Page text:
She's Come Undone
Dolores Price of Wally Lamb's She's Come Undone (1992) tells the story of her life through the experience of television and how it warped her sensibilities and took the place of her parents in creating values by which to live. She suffers from eating disorders and is institutionalized. The novel is also written in the first person, which means that Dolores herself is telling the story. This may lead to issues of an unreliable narrator — is television really the central moment in her life? Are her memories of her early childhood, which are all based around television, even accurate. As Dolores notes at the beginning:
“Dolores, look!” my mother says. A star appears at the center of the green glass face. It grows outward and becomes two women at a kitchen table, the owner of the voices. I begin to cry. Who shrank these women? Are they alive? Real? It's 1956; I'm four years old. This isn't what I've expected. The two men and my mother smile at my fright, delight in it. Or else, they're sympathetic and consoling. My memory of that day is like television itself, sharp and clear but unreliable. (Lamb 1992, p. 4)
Speaking from the vantage point of a forty year-old woman reminiscing about her life, the issue of unreliable emerges a number of times, but ultimately it is clear that Dolores can be believed to the extent that she herself is aware of the complications of memory, especially in a life as full as trauma as hers. The story takes Dolores from a child living in a small town, to a rape in adolescence, through an attempt at college to find love through deceit, to time spent in a mental institution, to her release and attempts at forging a life of her own.
Her parents' divorce comes at a time when she is navigating her way through adolescence and most needs their support. Her body is changing, her feelings are confused, and she needs someone to care for her and guide her through this difficult time in life. Unsure about why her parents are divorcing, Dolores is angry with her father for his departure and subsequent remarriage. Preoccupied with her own grief -- the heartache of losing a child, the reality of her husband's unfaithfulness, and the loss of her husband and marriage -- Dolores's mother is emotionally unavailable to her daughter. Eventually, the mother's hospitalization and confinement to an institution leaves her daughter in the temporary care of a less-than-loving grandmother.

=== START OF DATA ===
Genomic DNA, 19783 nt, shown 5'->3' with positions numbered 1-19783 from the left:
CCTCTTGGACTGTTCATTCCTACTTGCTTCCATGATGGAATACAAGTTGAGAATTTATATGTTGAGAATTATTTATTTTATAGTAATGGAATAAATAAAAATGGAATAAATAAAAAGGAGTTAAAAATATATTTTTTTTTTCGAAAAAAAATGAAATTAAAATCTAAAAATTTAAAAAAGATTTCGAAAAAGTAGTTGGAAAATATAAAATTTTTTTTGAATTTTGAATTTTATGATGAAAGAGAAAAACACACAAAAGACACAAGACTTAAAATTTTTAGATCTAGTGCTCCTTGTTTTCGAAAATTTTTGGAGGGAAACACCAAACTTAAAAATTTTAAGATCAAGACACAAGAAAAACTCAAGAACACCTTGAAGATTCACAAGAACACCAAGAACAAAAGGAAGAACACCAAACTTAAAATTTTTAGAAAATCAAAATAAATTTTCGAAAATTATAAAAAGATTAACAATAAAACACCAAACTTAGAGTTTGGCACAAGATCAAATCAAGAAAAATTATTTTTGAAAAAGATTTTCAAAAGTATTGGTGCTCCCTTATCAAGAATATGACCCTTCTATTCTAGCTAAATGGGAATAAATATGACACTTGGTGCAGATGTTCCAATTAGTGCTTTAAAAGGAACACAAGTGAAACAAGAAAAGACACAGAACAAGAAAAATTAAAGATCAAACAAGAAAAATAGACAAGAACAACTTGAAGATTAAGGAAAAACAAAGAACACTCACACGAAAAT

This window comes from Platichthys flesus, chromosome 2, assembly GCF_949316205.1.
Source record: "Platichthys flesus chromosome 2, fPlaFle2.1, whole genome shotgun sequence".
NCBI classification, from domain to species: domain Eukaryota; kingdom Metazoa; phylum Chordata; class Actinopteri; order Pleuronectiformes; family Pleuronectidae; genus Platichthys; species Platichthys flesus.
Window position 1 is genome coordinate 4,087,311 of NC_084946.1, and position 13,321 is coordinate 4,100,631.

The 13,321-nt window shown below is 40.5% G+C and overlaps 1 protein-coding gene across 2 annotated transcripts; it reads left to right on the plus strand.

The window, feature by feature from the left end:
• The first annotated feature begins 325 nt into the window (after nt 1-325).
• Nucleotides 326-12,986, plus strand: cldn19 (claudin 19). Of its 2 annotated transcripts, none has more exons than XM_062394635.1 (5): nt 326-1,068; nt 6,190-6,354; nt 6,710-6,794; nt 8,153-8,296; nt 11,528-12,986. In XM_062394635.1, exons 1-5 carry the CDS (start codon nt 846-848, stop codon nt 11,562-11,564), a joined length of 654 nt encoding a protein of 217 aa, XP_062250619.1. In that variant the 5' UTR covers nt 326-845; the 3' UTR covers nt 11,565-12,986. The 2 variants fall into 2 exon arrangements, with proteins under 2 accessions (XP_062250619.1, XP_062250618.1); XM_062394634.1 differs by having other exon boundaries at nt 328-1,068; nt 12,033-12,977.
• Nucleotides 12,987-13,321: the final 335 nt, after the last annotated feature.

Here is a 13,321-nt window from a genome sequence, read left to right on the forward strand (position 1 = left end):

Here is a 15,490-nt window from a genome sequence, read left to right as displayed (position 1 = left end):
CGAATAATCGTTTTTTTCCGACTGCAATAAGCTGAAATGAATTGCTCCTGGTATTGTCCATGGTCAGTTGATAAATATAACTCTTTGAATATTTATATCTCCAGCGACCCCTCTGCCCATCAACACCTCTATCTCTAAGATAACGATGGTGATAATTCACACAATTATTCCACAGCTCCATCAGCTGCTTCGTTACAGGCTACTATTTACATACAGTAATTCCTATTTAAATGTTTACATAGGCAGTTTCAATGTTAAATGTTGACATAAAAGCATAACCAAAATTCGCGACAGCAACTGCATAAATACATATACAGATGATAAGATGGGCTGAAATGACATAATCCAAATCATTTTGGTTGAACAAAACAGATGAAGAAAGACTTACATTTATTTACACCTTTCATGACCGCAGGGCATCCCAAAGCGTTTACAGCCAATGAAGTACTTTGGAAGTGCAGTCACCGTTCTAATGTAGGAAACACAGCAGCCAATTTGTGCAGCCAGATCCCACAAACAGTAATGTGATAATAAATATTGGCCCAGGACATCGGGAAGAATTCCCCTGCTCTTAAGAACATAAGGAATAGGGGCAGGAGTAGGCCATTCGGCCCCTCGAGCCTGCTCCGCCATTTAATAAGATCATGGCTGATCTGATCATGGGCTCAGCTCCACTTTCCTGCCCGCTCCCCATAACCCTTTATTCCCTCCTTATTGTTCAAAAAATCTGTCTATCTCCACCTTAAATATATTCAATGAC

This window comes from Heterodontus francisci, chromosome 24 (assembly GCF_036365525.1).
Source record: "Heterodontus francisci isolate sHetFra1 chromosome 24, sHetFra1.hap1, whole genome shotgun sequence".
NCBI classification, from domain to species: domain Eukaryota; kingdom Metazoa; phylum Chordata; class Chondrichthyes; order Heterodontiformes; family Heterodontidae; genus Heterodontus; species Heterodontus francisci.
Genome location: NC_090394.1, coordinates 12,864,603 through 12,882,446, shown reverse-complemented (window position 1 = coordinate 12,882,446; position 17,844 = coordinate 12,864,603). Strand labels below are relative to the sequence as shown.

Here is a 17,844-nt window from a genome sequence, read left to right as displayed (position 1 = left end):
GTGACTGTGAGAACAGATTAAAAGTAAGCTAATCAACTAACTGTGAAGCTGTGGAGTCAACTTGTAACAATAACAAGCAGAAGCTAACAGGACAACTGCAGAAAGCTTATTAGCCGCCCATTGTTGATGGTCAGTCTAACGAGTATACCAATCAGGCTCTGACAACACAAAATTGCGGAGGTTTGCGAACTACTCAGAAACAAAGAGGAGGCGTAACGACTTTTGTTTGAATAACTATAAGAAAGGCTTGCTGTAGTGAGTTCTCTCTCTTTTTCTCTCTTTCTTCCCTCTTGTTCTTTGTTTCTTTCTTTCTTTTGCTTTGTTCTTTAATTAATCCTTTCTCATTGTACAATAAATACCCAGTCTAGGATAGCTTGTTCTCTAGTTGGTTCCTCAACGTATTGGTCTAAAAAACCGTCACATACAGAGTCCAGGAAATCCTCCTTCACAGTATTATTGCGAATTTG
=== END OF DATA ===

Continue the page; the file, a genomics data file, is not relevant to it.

At a critical point in her development, adolescence, Dolores has her innocence stolen. She becomes a victim of rape; the incident causes a host of difficulties and ultimately leads her to attempt to take her own life. Jack Speight is a young, attractive, personable disc jockey. He drives a convertible sports car and lives with his wife in the apartment above Dolores. He takes advantage of Dolores's low self-esteem, spending time chatting and teasing her with his smile, giving her rides to and from school, and generally making her feel good about herself. Since her father's departure, Dolores has longed for male attention.
After he explains that two incidents in which he fondled Dolores are just his way of fooling around, Jack forcibly rapes Dolores. He immediately threatens to kill himself and his wife if Dolores tells anyone about what happened. Dolores's immediate response after the rape is to bathe, in an effort to not only wash away the blood from the rape, but to wash away the shame that overwhelms her.
Dolores's mother chooses not to press charges again Speight. She asks Dolores to pretend the rape never took place. Dolores's grandmother treats the teen as if she is a dangerous stranger. She acknowledges the rape only once, using the phrase "that business with him" (Lamb 1992, p. 120). She begins to indulge Dolores, "not as a victim, but as someone on whose good side she felt safer" ( Lamb 1992, p. 120). After one brief session with a psychiatrist, Dolores refuses to continue treatment and begins...
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